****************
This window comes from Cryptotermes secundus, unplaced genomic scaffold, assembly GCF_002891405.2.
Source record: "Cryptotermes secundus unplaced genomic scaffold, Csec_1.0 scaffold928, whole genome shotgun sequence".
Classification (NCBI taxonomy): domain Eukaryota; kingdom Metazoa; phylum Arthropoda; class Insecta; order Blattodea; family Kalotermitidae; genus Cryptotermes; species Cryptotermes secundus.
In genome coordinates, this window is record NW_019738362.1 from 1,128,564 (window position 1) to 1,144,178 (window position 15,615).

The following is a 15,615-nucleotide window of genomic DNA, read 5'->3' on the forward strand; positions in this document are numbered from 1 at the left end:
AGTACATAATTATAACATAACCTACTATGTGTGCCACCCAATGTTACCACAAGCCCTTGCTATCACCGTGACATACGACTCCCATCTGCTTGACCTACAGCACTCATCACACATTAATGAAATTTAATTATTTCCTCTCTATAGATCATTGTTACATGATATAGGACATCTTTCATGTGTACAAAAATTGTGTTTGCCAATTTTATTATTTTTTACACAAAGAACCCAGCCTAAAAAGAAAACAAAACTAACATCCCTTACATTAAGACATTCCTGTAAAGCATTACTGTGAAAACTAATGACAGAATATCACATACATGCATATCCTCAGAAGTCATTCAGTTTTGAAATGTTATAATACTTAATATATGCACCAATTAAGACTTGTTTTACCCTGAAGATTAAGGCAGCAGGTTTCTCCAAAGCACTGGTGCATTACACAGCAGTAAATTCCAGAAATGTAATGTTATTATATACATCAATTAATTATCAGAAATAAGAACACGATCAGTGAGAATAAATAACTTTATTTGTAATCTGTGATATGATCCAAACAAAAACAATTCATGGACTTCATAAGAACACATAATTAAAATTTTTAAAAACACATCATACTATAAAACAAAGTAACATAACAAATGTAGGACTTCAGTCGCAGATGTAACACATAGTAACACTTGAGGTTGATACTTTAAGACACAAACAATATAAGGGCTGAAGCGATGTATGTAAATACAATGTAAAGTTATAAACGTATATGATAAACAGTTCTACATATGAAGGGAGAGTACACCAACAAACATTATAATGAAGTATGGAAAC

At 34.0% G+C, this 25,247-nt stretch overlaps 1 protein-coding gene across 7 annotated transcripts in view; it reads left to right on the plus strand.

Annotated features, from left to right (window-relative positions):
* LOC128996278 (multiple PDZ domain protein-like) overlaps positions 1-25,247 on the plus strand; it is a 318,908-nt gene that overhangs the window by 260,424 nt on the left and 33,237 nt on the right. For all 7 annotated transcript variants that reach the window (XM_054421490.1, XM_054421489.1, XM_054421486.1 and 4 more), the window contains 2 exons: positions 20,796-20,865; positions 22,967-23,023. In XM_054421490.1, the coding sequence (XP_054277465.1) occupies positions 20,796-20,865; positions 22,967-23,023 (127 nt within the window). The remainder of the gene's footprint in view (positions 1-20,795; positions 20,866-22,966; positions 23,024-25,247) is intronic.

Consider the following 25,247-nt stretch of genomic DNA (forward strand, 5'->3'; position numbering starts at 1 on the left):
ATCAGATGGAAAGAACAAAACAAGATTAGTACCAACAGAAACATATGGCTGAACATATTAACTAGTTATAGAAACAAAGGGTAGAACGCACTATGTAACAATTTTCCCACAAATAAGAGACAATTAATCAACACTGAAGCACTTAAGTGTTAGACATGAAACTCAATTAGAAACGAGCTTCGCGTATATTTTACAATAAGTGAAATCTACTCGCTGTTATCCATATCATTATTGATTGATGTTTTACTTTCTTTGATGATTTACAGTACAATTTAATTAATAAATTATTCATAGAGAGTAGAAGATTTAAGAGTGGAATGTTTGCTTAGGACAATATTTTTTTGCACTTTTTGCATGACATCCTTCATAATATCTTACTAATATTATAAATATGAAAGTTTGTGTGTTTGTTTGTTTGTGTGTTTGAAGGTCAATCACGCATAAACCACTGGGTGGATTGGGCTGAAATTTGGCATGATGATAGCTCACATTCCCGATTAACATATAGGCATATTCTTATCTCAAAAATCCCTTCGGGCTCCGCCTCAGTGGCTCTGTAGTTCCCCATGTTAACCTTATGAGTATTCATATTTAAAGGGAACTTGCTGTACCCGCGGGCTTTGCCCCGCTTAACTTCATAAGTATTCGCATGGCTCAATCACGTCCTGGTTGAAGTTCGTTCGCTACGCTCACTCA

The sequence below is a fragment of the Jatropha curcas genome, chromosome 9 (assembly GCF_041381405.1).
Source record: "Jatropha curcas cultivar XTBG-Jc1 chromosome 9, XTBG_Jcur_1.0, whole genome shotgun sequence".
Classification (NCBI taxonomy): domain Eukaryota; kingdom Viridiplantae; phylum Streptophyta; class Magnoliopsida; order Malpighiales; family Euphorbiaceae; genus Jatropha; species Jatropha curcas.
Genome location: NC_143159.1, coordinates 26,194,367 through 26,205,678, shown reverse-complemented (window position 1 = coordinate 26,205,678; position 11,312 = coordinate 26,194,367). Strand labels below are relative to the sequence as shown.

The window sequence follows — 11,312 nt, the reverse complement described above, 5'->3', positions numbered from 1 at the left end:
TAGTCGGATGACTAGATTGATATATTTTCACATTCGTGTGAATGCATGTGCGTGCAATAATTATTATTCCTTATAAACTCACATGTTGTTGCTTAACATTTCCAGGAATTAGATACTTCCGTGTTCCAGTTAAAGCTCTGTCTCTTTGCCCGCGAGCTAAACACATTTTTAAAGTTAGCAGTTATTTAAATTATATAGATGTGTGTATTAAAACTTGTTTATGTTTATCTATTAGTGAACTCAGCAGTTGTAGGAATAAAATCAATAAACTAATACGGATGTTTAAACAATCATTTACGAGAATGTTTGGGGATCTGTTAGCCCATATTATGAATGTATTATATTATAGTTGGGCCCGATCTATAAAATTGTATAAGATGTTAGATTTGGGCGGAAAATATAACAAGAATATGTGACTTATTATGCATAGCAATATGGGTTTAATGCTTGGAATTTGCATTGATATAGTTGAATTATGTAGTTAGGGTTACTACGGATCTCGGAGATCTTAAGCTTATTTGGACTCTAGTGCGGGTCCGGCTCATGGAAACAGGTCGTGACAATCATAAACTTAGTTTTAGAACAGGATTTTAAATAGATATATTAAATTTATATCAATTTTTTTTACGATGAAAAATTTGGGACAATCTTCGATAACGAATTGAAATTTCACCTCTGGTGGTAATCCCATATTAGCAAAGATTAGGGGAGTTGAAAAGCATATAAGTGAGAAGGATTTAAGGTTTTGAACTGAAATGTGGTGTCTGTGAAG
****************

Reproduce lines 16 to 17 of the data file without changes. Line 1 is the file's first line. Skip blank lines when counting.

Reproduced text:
The window sequence follows — 11,312 nt, the reverse complement described above, 5'->3', positions numbered from 1 at the left end:
TAGTCGGATGACTAGATTGATATATTTTCACATTCGTGTGAATGCATGTGCGTGCAATAATTATTATTCCTTATAAACTCACATGTTGTTGCTTAACATTTCCAGGAATTAGATACTTCCGTGTTCCAGTTAAAGCTCTGTCTCTTTGCCCGCGAGCTAAACACATTTTTAAAGTTAGCAGTTATTTAAATTATATAGATGTGTGTATTAAAACTTGTTTATGTTTATCTATTAGTGAACTCAGCAGTTGTAGGAATAAAATCAATAAACTAATACGGATGTTTAAACAATCATTTACGAGAATGTTTGGGGATCTGTTAGCCCATATTATGAATGTATTATATTATAGTTGGGCCCGATCTATAAAATTGTATAAGATGTTAGATTTGGGCGGAAAATATAACAAGAATATGTGACTTATTATGCATAGCAATATGGGTTTAATGCTTGGAATTTGCATTGATATAGTTGAATTATGTAGTTAGGGTTACTACGGATCTCGGAGATCTTAAGCTTATTTGGACTCTAGTGCGGGTCCGGCTCATGGAAACAGGTCGTGACAATCATAAACTTAGTTTTAGAACAGGATTTTAAATAGATATATTAAATTTATATCAATTTTTTTTACGATGAAAAATTTGGGACAATCTTCGATAACGAATTGAAATTTCACCTCTGGTGGTAATCCCATATTAGCAAAGATTAGGGGAGTTGAAAAGCATATAAGTGAGAAGGATTTAAGGTTTTGAACTGAAATGTGGTGTCTGTGAAG